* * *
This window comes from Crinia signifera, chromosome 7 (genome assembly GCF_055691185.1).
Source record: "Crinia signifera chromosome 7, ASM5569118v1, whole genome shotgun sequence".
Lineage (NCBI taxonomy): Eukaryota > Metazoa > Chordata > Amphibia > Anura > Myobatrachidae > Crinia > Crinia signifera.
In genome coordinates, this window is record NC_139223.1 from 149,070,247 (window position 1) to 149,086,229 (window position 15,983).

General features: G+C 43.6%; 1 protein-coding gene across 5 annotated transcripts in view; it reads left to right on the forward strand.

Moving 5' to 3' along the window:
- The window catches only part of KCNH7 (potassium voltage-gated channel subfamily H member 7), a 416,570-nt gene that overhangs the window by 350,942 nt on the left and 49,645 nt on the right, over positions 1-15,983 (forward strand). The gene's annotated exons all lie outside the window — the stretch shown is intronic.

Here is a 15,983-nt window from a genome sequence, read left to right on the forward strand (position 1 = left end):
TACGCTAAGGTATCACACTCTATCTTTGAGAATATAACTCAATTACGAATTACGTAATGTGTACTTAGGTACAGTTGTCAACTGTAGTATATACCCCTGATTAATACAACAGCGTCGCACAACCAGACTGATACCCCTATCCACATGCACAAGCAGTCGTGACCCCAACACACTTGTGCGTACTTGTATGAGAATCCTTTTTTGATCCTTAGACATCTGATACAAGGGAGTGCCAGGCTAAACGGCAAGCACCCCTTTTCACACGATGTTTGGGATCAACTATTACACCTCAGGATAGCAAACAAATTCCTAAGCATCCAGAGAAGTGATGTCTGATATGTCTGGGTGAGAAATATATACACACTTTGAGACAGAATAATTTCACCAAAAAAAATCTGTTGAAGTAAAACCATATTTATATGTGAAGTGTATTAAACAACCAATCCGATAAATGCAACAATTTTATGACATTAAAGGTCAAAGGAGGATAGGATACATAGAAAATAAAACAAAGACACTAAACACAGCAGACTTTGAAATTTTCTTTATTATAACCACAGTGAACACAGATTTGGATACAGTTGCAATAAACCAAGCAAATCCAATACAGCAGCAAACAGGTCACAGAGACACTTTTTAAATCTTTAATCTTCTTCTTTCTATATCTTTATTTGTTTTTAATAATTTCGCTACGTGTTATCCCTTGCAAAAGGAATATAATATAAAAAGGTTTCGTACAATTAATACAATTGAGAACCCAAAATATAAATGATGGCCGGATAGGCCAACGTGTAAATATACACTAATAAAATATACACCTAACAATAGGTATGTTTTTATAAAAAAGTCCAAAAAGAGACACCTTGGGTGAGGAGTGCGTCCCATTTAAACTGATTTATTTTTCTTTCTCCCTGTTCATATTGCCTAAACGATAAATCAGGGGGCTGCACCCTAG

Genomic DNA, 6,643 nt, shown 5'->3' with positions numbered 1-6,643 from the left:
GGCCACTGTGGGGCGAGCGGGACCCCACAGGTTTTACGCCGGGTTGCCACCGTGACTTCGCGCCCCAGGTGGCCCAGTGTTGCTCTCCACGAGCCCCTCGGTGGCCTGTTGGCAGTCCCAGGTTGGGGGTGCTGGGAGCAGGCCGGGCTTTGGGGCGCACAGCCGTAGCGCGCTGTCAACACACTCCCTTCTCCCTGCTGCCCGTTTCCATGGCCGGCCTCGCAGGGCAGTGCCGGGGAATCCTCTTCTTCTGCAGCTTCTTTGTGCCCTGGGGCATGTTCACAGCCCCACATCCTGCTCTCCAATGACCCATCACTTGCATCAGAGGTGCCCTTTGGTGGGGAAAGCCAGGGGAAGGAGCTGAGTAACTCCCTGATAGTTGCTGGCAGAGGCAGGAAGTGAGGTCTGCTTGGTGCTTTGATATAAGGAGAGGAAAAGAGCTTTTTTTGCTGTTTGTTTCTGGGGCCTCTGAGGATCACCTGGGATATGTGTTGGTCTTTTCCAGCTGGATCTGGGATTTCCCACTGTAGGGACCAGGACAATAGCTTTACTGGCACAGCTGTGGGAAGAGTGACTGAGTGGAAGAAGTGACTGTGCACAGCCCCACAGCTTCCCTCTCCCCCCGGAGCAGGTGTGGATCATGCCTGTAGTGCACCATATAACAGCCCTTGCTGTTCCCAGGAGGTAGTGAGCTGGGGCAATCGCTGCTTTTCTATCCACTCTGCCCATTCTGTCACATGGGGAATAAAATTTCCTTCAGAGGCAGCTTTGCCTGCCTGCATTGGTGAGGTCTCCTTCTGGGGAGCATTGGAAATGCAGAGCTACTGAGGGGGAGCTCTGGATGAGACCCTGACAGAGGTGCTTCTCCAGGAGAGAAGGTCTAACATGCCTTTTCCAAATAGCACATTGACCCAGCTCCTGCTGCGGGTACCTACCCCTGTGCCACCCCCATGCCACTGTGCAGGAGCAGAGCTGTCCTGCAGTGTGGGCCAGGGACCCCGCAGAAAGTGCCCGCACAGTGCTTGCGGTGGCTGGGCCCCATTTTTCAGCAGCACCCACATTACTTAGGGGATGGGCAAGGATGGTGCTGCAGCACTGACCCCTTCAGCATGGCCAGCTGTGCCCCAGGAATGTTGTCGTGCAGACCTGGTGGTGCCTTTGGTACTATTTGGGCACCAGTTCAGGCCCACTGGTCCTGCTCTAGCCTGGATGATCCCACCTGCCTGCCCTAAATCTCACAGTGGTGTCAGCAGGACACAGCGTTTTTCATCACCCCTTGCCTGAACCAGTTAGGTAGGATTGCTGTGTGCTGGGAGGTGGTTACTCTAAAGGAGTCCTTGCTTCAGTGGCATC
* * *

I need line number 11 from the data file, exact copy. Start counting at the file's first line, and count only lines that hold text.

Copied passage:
GGCCACTGTGGGGCGAGCGGGACCCCACAGGTTTTACGCCGGGTTGCCACCGTGACTTCGCGCCCCAGGTGGCCCAGTGTTGCTCTCCACGAGCCCCTCGGTGGCCTGTTGGCAGTCCCAGGTTGGGGGTGCTGGGAGCAGGCCGGGCTTTGGGGCGCACAGCCGTAGCGCGCTGTCAACACACTCCCTTCTCCCTGCTGCCCGTTTCCATGGCCGGCCTCGCAGGGCAGTGCCGGGGAATCCTCTTCTTCTGCAGCTTCTTTGTGCCCTGGGGCATGTTCACAGCCCCACATCCTGCTCTCCAATGACCCATCACTTGCATCAGAGGTGCCCTTTGGTGGGGAAAGCCAGGGGAAGGAGCTGAGTAACTCCCTGATAGTTGCTGGCAGAGGCAGGAAGTGAGGTCTGCTTGGTGCTTTGATATAAGGAGAGGAAAAGAGCTTTTTTTGCTGTTTGTTTCTGGGGCCTCTGAGGATCACCTGGGATATGTGTTGGTCTTTTCCAGCTGGATCTGGGATTTCCCACTGTAGGGACCAGGACAATAGCTTTACTGGCACAGCTGTGGGAAGAGTGACTGAGTGGAAGAAGTGACTGTGCACAGCCCCACAGCTTCCCTCTCCCCCCGGAGCAGGTGTGGATCATGCCTGTAGTGCACCATATAACAGCCCTTGCTGTTCCCAGGAGGTAGTGAGCTGGGGCAATCGCTGCTTTTCTATCCACTCTGCCCATTCTGTCACATGGGGAATAAAATTTCCTTCAGAGGCAGCTTTGCCTGCCTGCATTGGTGAGGTCTCCTTCTGGGGAGCATTGGAAATGCAGAGCTACTGAGGGGGAGCTCTGGATGAGACCCTGACAGAGGTGCTTCTCCAGGAGAGAAGGTCTAACATGCCTTTTCCAAATAGCACATTGACCCAGCTCCTGCTGCGGGTACCTACCCCTGTGCCACCCCCATGCCACTGTGCAGGAGCAGAGCTGTCCTGCAGTGTGGGCCAGGGACCCCGCAGAAAGTGCCCGCACAGTGCTTGCGGTGGCTGGGCCCCATTTTTCAGCAGCACCCACATTACTTAGGGGATGGGCAAGGATGGTGCTGCAGCACTGACCCCTTCAGCATGGCCAGCTGTGCCCCAGGAATGTTGTCGTGCAGACCTGGTGGTGCCTTTGGTACTATTTGGGCACCAGTTCAGGCCCACTGGTCCTGCTCTAGCCTGGATGATCCCACCTGCCTGCCCTAAATCTCACAGTGGTGTCAGCAGGACACAGCGTTTTTCATCACCCCTTGCCTGAACCAGTTAGGTAGGATTGCTGTGTGCTGGGAGGTGGTTACTCTAAAGGAGTCCTTGCTTCAGTGGCATC